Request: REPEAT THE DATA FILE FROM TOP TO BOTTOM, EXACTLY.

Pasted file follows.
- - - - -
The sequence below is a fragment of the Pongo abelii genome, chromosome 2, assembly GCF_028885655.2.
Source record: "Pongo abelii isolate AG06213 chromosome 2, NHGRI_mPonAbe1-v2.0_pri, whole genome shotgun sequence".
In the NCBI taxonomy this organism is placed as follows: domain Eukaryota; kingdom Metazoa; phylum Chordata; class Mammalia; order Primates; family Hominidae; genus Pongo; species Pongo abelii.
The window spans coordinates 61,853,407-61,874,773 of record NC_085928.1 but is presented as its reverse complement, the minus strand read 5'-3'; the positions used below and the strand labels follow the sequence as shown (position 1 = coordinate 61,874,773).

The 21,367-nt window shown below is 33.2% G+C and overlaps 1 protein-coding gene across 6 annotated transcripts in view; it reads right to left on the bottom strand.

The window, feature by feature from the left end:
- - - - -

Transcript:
The sequence below is a fragment of the Pongo abelii genome, chromosome 2, assembly GCF_028885655.2.
Source record: "Pongo abelii isolate AG06213 chromosome 2, NHGRI_mPonAbe1-v2.0_pri, whole genome shotgun sequence".
In the NCBI taxonomy this organism is placed as follows: domain Eukaryota; kingdom Metazoa; phylum Chordata; class Mammalia; order Primates; family Hominidae; genus Pongo; species Pongo abelii.
The window spans coordinates 61,853,407-61,874,773 of record NC_085928.1 but is presented as its reverse complement, the minus strand read 5'-3'; the positions used below and the strand labels follow the sequence as shown (position 1 = coordinate 61,874,773).

The 21,367-nt window shown below is 33.2% G+C and overlaps 1 protein-coding gene across 6 annotated transcripts in view; it reads right to left on the bottom strand.

The window, feature by feature from the left end: